Many people experience hip pain at some point in their life. It’s a condition that can be caused by a variety of issues. Knowing where your pain is coming from can give you clues to its cause.
Pain on the inside of your hip or groin is likely a problem within your hip joint. Pain on the outside of your hip, your upper thigh, or your outer buttocks is probably an issue with the muscles or other soft tissues around your hip joint.
It’s also possible that your hip pain is originating in another part of your body, such as your lower back.
Some of the most common reasons for hip pain are:
In some cases, hip pain is nothing more than a short-term annoyance, while in other cases it can be a sign of a serious health problem. If you have mild to moderate hip pain, you might want to try an at-home treatment.
Basic treatments for all types of hip pain include:
- Rest. Avoid doing things that require you to bend at the hip or put a lot of pressure on the hip. Avoid sleeping on the side of your hip that is painful and sitting for long periods of time
- Over-the-counter pain relievers. Some pain-relieving medications like acetaminophen (Tylenol), ibuprofen (Advil, Motrin IB), and naproxen sodium (Aleve) can help reduce inflammation that might be causing or aggravating your hip pain.
- Cold and heat. Treating pain with heat and cold may help. Wrap an ice pack or a bag of frozen vegetables in a towel to ice your hip. A warm bath or shower may also help reduce your pain and prepare your muscles for stretching.
- Stretch. Gently stretching your body may reduce hip pain, especially if the cause is a strain or pinched nerve.
If you know what’s causing your hip pain and the cause is not severe, there are things you can do at home to reduce your pain.
Muscle or tendon strain, osteoarthritis, and tendinitis
Pain caused by strains, tendinitis, and some forms of arthritis can be managed at home. Besides the tips above, try tai chi and yoga. These are slow exercises that combine gentle stretching with deep breathing. Both can relax and move the body in ways that won’t worsen your pain.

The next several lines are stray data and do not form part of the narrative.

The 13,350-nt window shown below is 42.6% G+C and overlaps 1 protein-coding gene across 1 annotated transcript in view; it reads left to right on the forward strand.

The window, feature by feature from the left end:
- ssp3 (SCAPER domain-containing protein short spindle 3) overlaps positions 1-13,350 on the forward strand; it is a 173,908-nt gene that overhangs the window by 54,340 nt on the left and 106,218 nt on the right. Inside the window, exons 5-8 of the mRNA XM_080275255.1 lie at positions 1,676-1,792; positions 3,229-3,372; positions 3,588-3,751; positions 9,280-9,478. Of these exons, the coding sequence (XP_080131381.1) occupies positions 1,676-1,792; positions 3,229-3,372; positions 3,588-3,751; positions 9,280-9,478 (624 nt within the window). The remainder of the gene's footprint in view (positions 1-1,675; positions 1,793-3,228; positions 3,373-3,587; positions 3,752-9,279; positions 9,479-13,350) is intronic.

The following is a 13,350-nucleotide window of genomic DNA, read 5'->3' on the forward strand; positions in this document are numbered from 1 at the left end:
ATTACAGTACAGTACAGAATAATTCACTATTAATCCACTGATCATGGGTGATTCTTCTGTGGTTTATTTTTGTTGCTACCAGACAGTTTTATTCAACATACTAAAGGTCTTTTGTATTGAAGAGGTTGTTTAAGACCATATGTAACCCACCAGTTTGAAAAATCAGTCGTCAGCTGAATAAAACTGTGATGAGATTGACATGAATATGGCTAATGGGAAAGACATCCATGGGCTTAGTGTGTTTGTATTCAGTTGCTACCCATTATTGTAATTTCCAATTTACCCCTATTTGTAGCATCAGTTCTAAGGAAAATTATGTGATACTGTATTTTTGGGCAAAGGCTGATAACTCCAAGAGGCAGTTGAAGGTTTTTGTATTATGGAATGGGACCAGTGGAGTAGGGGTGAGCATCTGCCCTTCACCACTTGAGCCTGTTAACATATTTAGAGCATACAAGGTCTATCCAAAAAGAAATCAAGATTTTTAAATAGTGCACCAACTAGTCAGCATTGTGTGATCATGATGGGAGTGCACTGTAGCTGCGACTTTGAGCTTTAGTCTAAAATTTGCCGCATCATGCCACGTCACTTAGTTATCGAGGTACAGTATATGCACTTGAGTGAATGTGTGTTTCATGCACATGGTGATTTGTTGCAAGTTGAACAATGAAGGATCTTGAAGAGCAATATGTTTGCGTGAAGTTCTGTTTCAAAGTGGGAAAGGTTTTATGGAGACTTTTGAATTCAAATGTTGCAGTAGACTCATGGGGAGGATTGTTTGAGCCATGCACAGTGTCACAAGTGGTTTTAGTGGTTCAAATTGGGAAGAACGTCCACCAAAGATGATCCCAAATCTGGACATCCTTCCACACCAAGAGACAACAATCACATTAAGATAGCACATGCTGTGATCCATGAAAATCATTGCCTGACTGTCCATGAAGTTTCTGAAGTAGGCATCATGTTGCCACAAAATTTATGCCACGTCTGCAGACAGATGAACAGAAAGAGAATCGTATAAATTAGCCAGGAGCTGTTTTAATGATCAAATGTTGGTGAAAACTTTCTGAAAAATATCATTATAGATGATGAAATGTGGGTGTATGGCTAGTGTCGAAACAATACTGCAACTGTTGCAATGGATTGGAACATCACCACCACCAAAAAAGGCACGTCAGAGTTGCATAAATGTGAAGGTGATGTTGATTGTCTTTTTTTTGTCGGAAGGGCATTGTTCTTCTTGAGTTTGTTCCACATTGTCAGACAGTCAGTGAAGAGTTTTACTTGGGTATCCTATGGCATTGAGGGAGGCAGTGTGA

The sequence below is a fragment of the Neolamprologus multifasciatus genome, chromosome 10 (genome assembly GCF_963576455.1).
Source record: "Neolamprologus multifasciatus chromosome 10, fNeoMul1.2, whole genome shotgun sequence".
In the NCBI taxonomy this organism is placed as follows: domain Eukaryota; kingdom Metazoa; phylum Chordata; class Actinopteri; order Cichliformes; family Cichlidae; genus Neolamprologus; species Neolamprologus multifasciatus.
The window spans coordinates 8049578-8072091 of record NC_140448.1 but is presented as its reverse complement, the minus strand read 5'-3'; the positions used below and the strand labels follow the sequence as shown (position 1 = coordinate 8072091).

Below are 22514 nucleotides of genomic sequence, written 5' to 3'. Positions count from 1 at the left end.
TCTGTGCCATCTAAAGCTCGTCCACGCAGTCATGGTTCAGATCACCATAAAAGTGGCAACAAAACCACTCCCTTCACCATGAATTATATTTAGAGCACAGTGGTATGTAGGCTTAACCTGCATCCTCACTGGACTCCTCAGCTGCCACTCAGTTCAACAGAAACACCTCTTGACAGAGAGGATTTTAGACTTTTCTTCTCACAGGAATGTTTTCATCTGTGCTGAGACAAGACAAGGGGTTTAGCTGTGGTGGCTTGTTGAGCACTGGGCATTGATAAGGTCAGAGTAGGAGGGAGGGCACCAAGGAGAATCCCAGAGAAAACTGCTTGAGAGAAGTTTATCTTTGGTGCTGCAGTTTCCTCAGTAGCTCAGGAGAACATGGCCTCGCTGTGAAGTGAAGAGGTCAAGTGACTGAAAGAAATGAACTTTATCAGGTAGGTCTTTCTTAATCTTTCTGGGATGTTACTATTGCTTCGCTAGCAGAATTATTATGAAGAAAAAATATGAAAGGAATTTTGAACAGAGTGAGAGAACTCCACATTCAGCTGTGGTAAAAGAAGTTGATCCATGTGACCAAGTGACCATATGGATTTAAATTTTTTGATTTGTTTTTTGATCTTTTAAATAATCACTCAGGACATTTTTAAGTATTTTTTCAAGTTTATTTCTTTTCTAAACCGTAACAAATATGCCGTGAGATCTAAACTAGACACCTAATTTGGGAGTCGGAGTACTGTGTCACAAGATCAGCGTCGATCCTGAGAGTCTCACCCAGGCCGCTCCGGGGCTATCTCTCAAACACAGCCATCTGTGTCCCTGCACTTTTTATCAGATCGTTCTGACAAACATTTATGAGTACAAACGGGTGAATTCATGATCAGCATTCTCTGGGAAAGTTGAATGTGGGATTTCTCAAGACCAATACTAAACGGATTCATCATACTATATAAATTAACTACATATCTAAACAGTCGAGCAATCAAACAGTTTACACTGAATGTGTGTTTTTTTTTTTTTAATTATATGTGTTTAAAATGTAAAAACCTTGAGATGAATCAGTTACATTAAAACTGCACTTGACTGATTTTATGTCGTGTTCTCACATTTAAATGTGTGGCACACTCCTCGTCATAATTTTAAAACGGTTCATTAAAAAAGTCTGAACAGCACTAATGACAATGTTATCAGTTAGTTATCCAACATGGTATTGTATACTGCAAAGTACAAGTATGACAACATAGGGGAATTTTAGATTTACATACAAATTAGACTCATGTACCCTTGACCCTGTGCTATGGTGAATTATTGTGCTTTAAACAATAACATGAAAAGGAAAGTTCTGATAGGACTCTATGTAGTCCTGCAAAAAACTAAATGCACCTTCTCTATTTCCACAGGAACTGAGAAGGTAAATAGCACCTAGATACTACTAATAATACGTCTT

Sign up for a class with a certified instructor to make sure your experience is enjoyable and safe. Once you learn which movements feel best to you, you can use them to treat your pain.
Those with rheumatoid arthritis may also benefit from tai chi and yoga. Some experts also recommend fish or plant oil supplements containing omega-3 fatty acids to reduce their pain. Like all supplements, oils may interfere with certain medications or cause side effects, so talk with a doctor before trying them.
Arthritis symptoms can often be reduced by:
If home treatments are not helping to ease your hip pain, it’s important to see a doctor. They will perform a physical examination of your hip to check for redness, swelling, and warmth, which are signs of injury or infection. A doctor will also check your range of motion by asking you to walk or lift the leg attached to the effected hip.
They may also run several laboratory and imaging tests, such as:
- blood test
- urine test
- joint fluid sample (this involves inserting a needle into a joint)
- CT scan